Articles tagged sci-fi, tv, drama, comedy, stargate

The Forecast Is Unsettling in ‘It’s Always Fair Weather’

Not all musicals present a slap-happy world.

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Norman Lear Reboots ‘One Day at a Time’ For a New Generation on Netflix

“It was a good piece of my life,” Lear says of the sitcom, which was part of a number of forward-looking series — including “All in the Family,” “The Jeffersons” and “Maude” — that made the writer-producer a force in television.

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In ‘The Quiet Earth’ The End of the World Arrives With a Whisper

This cerebral drama stands up with some of the best and most original science fiction.

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‘Agents of S.H.I.E.L.D.’: “Laws of Inferno Dynamics” Offers a Welcome Return to Science Over Magic

As the team puts its collective heads together, they find the answers are more science than supernatural.

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‘The Sopranos’: Mythologizing the Gangster Genre

From The Public Enemy through to Scorsese, the Sopranos family knows how to pick a bad example to follow.

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‘Sherlock’: “The Six Thatchers” Goes Beyond Disappointing Into Downright Nonsense

Holmes spends "The Six Thatchers" hoping for a better plot to unravel, and I can't blame him.

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‘Stranger Things’ Nightmare/Nostalgia in the “The Upside Down” Episode

The gang confront the creature in "The Upside Down" as Stranger Things season one draws to a close.

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If You Haven’t Seen ‘His Girl Friday’, Consider Your Life Wasted So Far

Walter Burns (Cary Grant) and Hildy Johnson (Rosalind Russell): a love-hate story no matter how you cast it.

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‘Gilmore Girls’ “Spring” Shows Lorelai Moving Forward, Rory Falling Down

"Spring" reverses much of Rory and Logan’s character growth in favor of an ill-advised affair.

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‘Hidden Figures’: Looking Beyond the Numbers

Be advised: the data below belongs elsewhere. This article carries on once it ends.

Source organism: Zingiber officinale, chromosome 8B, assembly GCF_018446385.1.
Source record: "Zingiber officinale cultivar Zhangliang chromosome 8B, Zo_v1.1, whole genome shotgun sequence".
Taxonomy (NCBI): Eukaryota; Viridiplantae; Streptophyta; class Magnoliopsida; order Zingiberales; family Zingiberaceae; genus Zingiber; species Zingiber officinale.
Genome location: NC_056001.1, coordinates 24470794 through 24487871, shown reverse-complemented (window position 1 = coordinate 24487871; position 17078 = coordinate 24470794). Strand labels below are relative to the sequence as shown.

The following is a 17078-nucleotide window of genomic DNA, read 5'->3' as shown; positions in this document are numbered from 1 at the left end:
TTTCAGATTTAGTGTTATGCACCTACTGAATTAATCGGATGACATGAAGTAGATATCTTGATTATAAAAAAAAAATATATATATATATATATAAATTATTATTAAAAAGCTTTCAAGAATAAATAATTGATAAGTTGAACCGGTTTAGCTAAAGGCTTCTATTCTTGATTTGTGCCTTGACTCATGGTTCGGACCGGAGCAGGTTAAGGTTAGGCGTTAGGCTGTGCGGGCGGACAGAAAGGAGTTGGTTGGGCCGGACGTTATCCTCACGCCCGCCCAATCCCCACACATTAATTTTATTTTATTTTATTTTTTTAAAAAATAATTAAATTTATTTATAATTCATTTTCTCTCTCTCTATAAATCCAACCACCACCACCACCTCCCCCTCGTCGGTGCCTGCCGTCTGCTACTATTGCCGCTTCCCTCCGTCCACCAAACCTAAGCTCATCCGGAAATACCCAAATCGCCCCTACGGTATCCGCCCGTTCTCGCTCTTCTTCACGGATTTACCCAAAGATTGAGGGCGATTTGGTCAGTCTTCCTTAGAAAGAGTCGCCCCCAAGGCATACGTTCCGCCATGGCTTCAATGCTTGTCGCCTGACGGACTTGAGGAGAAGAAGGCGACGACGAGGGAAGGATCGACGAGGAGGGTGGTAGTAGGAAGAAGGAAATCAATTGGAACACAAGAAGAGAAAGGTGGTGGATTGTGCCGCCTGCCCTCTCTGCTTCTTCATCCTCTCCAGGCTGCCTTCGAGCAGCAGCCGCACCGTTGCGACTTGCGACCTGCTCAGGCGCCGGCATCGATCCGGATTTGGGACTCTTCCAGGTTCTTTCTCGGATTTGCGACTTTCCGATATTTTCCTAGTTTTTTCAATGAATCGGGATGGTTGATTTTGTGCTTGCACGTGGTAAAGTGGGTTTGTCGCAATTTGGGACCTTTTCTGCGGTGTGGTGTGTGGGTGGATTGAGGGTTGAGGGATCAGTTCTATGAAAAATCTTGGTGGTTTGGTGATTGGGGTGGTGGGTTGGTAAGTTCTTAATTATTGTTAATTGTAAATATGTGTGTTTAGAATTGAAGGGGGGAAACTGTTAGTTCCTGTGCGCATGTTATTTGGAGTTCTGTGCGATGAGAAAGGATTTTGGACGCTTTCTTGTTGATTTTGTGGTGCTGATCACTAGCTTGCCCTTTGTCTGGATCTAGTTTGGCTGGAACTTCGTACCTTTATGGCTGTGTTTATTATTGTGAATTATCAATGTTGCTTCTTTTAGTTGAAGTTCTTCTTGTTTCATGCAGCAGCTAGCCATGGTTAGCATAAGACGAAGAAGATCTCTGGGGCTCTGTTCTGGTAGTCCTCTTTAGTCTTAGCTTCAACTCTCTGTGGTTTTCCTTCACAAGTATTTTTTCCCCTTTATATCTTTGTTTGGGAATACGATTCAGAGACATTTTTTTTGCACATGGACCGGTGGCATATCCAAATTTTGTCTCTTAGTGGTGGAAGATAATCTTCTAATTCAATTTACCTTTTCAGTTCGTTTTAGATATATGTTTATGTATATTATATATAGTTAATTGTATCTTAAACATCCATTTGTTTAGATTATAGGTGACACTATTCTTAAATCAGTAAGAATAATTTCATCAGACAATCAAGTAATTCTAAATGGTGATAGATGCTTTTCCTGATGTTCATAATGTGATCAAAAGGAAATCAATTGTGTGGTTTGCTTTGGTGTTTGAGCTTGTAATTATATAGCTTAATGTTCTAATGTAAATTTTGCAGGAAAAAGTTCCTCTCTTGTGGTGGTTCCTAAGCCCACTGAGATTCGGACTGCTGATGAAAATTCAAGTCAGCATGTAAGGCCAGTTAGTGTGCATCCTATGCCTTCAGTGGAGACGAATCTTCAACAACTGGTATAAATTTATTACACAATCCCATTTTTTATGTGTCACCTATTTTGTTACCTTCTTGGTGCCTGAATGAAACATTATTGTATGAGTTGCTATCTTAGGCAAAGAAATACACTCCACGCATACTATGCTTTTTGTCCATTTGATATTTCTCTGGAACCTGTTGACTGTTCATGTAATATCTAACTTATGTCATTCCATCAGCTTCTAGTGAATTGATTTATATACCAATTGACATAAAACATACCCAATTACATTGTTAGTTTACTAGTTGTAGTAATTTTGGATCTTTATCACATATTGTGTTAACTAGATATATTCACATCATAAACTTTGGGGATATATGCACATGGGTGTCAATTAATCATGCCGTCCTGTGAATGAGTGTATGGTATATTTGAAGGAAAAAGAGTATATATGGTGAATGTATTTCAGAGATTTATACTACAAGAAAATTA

Hidden Figures assumes you'll share its vision, making correct judgments regarding differences between perception and blindness, bigotry and justice, right and wrong.

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Fellini’s ‘Roma’ and the Polysemic Surreal

Fellini’s films are haunted by an absence, a pervading sense of loss, a mourning for the unattainable, and yet imbued with an effervescent sense of fun as well.

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BFI’s Release of Abel Gance’s ‘Napoléon’ Does Justice to a Masterpiece

The BFI’s restoration of Gance’s groundbreaking, grandiloquent 1927 epic is one of the year’s most highly anticipated Blu-ray releases.

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The Doctor (Finally) Returns to TV in the Serviceable “Doctor Mysterio”

The referencing that we've come to expect falls strangely flat: a mishmash of tropes, symbols, and callbacks that ultimately don’t lead anywhere.

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Painful Humor and Euphoric Pleasure In ‘Punch-Drunk Love’

Anderson's quirky film is reinvention in the purest sense, free of commercial pressure.

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The Working Man’s Heist in ‘The Asphalt Jungle’

The heist film finds its genesis in John Huston's The Asphalt Jungle, a top-notch and unglamorous depiction of criminal life in the city.

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The Totemic Mother and Father of ‘The Squid and the Whale

Our parents loom over us, first literally and then figuratively, for the entirety of our existence.

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Ben Affleck’s ‘Live By Night’ Is a Lax Effort at Making Sense of Complex Ideas

Live by Night is good at era-appropriate garb, but its adaptation of Dennis Lehane's story lacks anything remotely close to sizzle or scope.

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The ‘Sense 8’ Christmas Special Offers Fun, but Not Enough Plot or Character Development

Sense8 returns with time-skipping, Yuletide charm, a key recasting, and another orgy scene without quite building on the plot from season one.

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In Martin Scorsese’s ‘Silence’, Is God Even Listening?

Hunted Jesuit missionaries in 17th-century Japan wrestle with the possibility that all their suffering, and that of their persecuted followers, could be meaningless.

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‘I, Daniel Blake’: Man vs State

Ken Loach’s heartrending drama follows a widowed British carpenter struggling to keep an inhuman social services bureaucracy from turning him into just another number.

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On Truth and Dark Turns in 'Tickled'

// Short Ends and Leader

"The tickling wormhole seems to be getting deeper...

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